Looking for some upbeat Christmas music to help get you through these hectic holidays? Check out Rosie Thomas’s happy shiny Christmas pop gem “Why Can’t It Be Christmastime All Year” from her 2008 Christmas album A Very Rosie Christmas. Rosie Thomas has released several solo albums and has also worked with Sufjan Stevens and toured as a member of Iron & Wine.
Check out her website for a new Christmas song from her as well, “Remember When It Snowed.” Her new album “With Love” is due out February 14, 2012.
Merry Christmas to all the Musichord fans out there and thanks for visiting our site! Be safe, have fun, and enjoy this holiday season!
This year was the tenth anniversary of Bonnaroo and I emailed Gordon before I took off to get his take on any of the side stage bands that he really liked, so I could make sure to see any good bands that I might have otherwise missed. His reply was along the lines of, “That’s insane, too many good bands – but an awesome overload!” It is too many bands, and for every awesome band you see, you’re missing at least two other great bands. To really enjoy Bonnaroo, you have to come to peace with that. That’s not easy for a music-obsessed type of person like me or most people who attend these kinds of festivals.
Bonnaroo is an amazing event with a really eclectic lineup. While Bonnaroo started off ten years ago mainly focused on jam bands, the selection of bands now brings in acts as diverse as Gogol Bordello (gypsy punk), Arcade Fire (alternative rock), Eminem and Lil Wayne, (rap/hip-hop), The Decemberists, Alison Krauss and Union Station, and Iron and Wine, (bluegrass/folk Americana), String Cheese Incident and Widespread Panic, (jam bands), and Galactic with Corey Glover from Living Colour and Black Joe Lewis and the Honeybears (soul/funk/jams). With almost 175 bands performing over four days, that list could go on for a while.
Getting to Bonnaroo
Before I talk about the bands though, let’s talk about the experience, especially for anyone who has never been before. Over 85,000 people descended on Manchester, Tennessee this year, and between 75,000 and 85,000 have come to Bonnaroo most every year since it started in 2002. Arriving outside the gates at 2:30 in the morning, we then sat in traffic for three hours to get inside. That’s not as bad as some, as there were stories of five or six hours or more, though some who came later got in within an hour. Bonnaroo opened up earlier this year to hopefully spread out the arrivals. But, every car is “searched” on the way in by Bonnaroo staff, who are mainly looking for weapons of any sort, drugs, and glass bottles, which are not allowed, and this slows down the entry process. If you look like you don’t have anything you shouldn’t have, they probably will not even mess with you. If you roll up with beer bottles laying around in your car or RV and smoke rolling out, they may decide to search you a little diligently. Also, the police will be out looking for speeders on the way in. It’s good sport, some of the country roads have pretty low speed limits, and they know they may get lucky if they get a chance to search you, so watch out for that. One other way the police look to pull you over is if you violate the “move over law” which says you must move one lane over if you’re in a lane and there is a law enforcement or emergency vehicle on the shoulder. They sit there; you drive right by without changing lanes, and they pull you over.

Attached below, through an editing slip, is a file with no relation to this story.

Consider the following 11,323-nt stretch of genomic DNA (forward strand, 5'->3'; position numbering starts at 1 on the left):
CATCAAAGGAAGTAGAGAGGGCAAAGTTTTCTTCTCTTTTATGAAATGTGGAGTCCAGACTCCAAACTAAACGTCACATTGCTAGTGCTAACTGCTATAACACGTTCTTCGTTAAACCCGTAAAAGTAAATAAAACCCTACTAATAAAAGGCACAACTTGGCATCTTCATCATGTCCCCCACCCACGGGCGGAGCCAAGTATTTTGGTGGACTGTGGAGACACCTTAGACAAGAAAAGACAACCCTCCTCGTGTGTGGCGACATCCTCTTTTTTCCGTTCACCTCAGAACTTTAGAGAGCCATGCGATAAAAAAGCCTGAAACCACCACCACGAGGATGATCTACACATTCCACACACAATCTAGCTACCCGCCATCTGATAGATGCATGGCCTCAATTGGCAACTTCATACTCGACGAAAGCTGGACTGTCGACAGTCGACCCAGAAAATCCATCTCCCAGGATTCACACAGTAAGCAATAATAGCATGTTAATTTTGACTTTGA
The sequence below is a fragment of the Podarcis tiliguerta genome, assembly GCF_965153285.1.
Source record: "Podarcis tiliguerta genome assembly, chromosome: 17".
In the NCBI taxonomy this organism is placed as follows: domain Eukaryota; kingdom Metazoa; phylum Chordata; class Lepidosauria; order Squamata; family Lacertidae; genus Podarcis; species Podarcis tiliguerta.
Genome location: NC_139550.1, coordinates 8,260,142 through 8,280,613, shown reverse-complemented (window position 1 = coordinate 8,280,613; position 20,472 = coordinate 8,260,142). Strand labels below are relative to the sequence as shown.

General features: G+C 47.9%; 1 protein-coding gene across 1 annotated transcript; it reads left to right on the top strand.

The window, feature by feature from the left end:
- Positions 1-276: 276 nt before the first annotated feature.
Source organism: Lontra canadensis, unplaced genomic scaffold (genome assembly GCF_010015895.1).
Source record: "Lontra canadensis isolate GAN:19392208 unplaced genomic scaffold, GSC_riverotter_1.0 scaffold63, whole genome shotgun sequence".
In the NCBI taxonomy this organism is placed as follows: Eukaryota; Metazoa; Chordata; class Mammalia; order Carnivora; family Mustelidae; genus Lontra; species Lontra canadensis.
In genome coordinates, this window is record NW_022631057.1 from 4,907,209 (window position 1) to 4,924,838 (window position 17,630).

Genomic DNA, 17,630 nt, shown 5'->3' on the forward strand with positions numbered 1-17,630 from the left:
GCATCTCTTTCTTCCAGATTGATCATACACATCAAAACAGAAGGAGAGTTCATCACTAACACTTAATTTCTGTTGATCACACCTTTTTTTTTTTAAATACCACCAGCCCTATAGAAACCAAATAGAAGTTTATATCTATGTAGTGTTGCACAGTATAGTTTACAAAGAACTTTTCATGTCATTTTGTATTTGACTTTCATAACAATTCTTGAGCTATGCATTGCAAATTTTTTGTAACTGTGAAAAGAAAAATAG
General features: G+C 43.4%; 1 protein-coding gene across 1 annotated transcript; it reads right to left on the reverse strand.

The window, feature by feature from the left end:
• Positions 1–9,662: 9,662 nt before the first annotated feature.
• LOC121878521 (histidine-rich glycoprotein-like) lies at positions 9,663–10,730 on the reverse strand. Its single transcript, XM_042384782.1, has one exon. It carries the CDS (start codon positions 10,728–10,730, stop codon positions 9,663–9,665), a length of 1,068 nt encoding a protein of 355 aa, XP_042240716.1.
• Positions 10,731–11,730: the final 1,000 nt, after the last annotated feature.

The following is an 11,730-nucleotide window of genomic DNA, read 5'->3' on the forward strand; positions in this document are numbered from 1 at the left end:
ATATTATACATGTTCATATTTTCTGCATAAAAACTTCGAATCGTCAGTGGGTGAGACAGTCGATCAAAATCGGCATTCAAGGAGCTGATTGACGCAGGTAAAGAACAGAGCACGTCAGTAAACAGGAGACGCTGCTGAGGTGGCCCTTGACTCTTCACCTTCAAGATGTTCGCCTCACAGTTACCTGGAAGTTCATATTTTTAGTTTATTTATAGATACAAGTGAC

The event is held on 700 acres, and much of that land is dirt and rocks. While a good bit is also grass (some of it is spiky grass that slices right through flip flops, watch out!), the roads are dirt roads that have golf carts and water trucks rumbling down them pretty constantly, raising huge dust clouds that roll into people’s tents – and lungs and eyes. Everywhere I went there were masked bandits protecting themselves from the elements. And be prepared to walk, it can be miles from your site to the Centeroo area (the fenced-in area of the campground where the bands play and most of the vendors are), and you may walk more miles going between stages. There are those golf-cart taxis though, in case you can’t make it. There are multiple options for where you stay at Bonnaroo, most people either camp or bring an RV/camper of some sort. There are also some hotels in Manchester, with the Holiday Inn recommended by Rolling Stone (better quality, after parties and, oh, available groupies).